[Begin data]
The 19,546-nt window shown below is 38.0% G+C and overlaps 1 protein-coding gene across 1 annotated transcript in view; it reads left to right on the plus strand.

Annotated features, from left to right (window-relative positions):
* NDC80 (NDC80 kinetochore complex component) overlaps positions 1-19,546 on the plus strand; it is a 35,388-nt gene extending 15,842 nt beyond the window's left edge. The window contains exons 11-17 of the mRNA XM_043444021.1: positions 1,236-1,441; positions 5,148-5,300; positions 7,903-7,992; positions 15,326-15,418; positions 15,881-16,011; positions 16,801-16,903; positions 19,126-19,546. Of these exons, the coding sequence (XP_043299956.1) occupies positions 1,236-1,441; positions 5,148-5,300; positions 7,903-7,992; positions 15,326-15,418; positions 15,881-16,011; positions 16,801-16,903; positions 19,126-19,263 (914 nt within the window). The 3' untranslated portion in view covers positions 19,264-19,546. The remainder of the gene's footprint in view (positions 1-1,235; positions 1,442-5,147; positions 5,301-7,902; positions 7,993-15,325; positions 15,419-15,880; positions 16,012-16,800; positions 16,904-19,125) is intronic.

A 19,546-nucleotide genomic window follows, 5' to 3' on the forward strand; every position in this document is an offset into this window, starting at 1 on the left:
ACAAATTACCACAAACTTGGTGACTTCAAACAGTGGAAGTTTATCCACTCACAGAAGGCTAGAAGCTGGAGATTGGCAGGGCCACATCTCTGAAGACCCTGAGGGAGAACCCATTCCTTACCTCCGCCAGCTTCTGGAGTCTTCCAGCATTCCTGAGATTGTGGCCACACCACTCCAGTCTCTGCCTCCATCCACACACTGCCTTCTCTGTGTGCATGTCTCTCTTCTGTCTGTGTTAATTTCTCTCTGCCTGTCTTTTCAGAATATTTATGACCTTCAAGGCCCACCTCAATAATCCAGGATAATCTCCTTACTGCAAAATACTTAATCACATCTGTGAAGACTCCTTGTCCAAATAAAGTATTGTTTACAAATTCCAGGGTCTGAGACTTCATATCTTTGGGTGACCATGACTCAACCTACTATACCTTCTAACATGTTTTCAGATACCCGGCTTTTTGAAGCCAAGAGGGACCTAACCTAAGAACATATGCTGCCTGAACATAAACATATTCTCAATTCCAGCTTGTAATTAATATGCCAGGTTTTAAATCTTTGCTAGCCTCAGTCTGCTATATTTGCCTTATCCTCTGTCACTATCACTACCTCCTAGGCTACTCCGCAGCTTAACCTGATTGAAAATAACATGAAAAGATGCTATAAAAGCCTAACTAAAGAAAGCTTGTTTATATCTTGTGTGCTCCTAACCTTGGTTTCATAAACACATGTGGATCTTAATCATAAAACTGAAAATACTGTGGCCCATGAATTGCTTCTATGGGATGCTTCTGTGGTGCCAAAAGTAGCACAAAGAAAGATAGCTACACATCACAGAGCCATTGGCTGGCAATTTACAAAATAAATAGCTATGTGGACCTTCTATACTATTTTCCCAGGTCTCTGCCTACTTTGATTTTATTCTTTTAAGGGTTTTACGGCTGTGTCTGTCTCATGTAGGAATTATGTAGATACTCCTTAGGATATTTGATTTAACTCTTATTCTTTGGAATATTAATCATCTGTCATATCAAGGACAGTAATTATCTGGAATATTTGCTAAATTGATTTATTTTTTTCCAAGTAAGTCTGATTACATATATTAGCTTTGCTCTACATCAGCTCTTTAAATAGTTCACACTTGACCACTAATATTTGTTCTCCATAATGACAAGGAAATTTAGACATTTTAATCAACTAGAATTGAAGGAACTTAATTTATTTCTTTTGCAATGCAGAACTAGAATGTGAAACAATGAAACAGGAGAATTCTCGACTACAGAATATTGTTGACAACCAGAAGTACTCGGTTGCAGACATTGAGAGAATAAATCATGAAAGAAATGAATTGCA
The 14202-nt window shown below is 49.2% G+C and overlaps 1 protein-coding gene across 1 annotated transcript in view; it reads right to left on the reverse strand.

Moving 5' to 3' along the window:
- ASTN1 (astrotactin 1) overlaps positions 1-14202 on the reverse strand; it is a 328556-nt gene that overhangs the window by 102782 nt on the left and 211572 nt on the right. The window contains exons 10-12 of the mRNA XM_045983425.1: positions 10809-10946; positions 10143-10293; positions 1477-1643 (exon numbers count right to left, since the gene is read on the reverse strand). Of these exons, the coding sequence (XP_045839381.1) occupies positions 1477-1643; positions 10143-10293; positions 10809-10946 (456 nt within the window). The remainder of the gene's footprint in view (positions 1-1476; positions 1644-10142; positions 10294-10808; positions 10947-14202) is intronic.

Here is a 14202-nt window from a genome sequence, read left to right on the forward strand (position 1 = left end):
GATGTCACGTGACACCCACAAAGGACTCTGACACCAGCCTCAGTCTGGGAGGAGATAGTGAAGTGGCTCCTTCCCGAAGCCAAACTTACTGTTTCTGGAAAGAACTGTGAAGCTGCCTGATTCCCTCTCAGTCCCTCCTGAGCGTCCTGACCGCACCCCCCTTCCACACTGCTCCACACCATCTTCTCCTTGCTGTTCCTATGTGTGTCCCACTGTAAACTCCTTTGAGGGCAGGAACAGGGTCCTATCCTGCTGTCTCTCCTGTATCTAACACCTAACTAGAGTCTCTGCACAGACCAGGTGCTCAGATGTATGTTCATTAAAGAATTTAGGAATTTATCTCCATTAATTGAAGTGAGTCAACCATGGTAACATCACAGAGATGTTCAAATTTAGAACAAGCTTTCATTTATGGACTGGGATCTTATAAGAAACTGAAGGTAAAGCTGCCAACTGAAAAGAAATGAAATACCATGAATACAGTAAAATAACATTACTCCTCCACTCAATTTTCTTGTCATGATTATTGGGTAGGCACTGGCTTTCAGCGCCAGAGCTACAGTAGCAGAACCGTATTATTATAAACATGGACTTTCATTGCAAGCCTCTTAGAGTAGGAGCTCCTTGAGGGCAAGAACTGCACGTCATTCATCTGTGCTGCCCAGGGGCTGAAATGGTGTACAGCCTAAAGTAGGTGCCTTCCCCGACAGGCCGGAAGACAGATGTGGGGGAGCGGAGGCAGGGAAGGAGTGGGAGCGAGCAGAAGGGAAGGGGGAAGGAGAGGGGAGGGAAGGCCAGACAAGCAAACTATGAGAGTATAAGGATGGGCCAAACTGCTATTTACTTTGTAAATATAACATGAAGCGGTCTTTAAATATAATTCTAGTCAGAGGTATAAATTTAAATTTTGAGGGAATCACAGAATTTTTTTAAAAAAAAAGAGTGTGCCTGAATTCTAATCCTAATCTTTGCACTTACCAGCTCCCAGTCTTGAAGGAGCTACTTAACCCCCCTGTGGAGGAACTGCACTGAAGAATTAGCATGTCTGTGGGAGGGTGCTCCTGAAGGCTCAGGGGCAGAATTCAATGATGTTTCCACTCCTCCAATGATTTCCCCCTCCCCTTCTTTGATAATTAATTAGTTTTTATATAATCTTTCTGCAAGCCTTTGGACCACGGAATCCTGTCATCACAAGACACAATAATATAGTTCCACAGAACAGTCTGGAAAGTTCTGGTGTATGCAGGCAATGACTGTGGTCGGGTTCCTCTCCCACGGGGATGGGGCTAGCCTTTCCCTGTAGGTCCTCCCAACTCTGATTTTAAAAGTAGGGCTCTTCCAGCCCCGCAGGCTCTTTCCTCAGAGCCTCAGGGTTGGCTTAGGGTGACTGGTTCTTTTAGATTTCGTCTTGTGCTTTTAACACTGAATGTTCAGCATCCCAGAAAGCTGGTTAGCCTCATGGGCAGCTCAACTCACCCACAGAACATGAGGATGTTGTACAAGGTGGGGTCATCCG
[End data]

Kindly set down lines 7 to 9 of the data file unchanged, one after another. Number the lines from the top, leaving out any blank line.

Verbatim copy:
Moving 5' to 3' along the window:
- ASTN1 (astrotactin 1) overlaps positions 1-14202 on the reverse strand; it is a 328556-nt gene that overhangs the window by 102782 nt on the left and 211572 nt on the right. The window contains exons 10-12 of the mRNA XM_045983425.1: positions 10809-10946; positions 10143-10293; positions 1477-1643 (exon numbers count right to left, since the gene is read on the reverse strand). Of these exons, the coding sequence (XP_045839381.1) occupies positions 1477-1643; positions 10143-10293; positions 10809-10946 (456 nt within the window). The remainder of the gene's footprint in view (positions 1-1476; positions 1644-10142; positions 10294-10808; positions 10947-14202) is intronic.

Here is a 14202-nt window from a genome sequence, read left to right on the forward strand (position 1 = left end):